This post will really only appeal to wine nerds!  But understanding the different kinds of soils will give you a good foundation (sorry) and insight into the wine-making process.  Here’s a list out the soils that are the most prevalent in South Africa.

Best Vineyard soils.

Gravelly or rocky soils are potentially good vineyard soil as gravel acts like natural mulch, shading the vine roots from the sun.  The gravel and clay combinations acts like a sponge storing water during the rainy season and redistributing it back to the roots in the dry season.  This ensures constant feeding for the vines, giving them a more balanced water source as opposed to simple irrigation.

 

Sandstone

sandstone

Lightly coloured, sandy with low nutrient and adequate water retention properties.  Contains calcium and quartz.

Clay

Acidic.  Retains water and is cool – beneficial in warm conditions.  In high quantities, prone to compaction and poor root development.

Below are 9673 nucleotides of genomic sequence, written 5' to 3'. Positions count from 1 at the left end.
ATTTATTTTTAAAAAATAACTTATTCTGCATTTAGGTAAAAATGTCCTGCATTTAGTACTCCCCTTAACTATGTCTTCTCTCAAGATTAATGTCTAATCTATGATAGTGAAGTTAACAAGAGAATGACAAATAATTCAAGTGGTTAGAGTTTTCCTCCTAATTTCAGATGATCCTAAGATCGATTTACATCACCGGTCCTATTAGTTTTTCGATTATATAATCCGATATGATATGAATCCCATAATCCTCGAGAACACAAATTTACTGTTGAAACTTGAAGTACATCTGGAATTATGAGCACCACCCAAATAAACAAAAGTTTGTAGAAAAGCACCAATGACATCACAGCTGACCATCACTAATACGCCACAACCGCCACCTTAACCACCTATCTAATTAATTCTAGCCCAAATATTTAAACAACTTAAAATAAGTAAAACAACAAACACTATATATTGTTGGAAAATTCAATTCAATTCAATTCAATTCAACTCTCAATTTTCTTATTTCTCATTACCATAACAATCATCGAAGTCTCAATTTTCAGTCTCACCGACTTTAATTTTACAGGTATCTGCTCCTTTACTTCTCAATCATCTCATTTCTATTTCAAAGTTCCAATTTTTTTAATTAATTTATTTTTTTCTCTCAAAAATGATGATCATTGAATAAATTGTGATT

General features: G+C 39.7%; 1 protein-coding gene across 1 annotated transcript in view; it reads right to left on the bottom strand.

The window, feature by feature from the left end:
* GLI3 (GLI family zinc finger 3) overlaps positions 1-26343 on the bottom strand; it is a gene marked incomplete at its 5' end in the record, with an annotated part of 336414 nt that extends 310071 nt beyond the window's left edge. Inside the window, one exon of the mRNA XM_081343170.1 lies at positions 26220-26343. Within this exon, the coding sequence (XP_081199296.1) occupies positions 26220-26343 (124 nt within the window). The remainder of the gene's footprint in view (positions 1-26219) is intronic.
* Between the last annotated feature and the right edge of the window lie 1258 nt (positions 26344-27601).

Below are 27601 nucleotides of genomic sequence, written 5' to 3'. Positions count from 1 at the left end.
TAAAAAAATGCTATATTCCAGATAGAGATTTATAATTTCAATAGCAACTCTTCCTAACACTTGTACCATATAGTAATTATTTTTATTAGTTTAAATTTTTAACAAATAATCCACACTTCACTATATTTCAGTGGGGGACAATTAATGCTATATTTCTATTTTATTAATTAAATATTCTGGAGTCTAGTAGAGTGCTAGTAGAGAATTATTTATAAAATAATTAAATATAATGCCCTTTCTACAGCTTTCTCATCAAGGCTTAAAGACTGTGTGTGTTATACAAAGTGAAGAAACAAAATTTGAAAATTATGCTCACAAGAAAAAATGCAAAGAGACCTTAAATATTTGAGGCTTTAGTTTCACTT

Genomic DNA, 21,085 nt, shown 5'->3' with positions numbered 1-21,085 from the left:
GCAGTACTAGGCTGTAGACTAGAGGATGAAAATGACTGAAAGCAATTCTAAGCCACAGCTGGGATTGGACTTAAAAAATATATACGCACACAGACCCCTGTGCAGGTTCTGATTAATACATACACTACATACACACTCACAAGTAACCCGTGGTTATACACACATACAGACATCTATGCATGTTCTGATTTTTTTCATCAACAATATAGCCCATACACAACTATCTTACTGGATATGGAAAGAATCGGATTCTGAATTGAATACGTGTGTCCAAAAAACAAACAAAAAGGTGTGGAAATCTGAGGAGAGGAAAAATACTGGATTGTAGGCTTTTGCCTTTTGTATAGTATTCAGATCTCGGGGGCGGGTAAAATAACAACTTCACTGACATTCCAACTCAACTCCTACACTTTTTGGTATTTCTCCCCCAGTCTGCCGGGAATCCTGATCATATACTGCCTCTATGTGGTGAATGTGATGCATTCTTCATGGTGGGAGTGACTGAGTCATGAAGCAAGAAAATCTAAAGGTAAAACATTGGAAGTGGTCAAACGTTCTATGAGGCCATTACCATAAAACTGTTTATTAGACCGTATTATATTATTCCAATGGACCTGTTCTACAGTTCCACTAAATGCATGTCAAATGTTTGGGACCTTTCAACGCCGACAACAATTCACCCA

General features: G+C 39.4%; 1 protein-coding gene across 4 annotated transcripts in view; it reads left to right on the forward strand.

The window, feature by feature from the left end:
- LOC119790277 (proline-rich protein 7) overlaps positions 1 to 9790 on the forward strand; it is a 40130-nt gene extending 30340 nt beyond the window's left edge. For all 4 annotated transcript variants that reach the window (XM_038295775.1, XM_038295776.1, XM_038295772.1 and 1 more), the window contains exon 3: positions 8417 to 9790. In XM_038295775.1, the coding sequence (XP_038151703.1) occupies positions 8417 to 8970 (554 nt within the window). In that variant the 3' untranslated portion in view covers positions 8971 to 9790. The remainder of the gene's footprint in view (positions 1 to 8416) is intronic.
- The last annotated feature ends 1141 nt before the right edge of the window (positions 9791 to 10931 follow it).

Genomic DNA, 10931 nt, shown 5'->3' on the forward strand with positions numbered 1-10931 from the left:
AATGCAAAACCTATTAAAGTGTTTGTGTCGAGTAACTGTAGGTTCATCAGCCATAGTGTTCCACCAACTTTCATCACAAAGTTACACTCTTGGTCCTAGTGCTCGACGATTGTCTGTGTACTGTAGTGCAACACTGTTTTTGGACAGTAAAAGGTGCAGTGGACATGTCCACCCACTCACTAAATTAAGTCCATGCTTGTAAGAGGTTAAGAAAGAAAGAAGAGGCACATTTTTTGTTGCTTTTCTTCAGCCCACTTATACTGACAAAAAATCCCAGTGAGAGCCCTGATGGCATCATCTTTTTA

Granite

granite

Red or yellow-coloured, acidic and found on mountain foothill slopes and ranges of hills; good physical and water-retention properties.  Quartz-rich, hard and acidic, easy-draining, low fertile soil.  Some of the best soils for viticulture.

Limestone

limestone

Alkaline, easy draining, calcium rich soil.  Best suited to white cultivars (Chardonnay).

Shale

shale

Brown in colour, strongly structured, with good nutrient reserves and water retention.

Loam

Equal parts of clay, silt and sand; potential too fertile for grape cultivation.

Gravel

gravel

Free-draining (beneficial in wet conditions), low-fertility, pebbly soil, retains heat of the sun and extends ripening beyond sunlight hours.  Also retains moisture to cool soils.

Sand

Low fertility.  Drains very well, prone to dryness, no storing of nutrients.  Advantage of deterring Phylloxera beetle.

Alluvial

Found on river banks and in flat land previously linked to a river.  Potentially very fertile, yet sandy and silty.  Not suitable for vigorous growers such as Shiraz.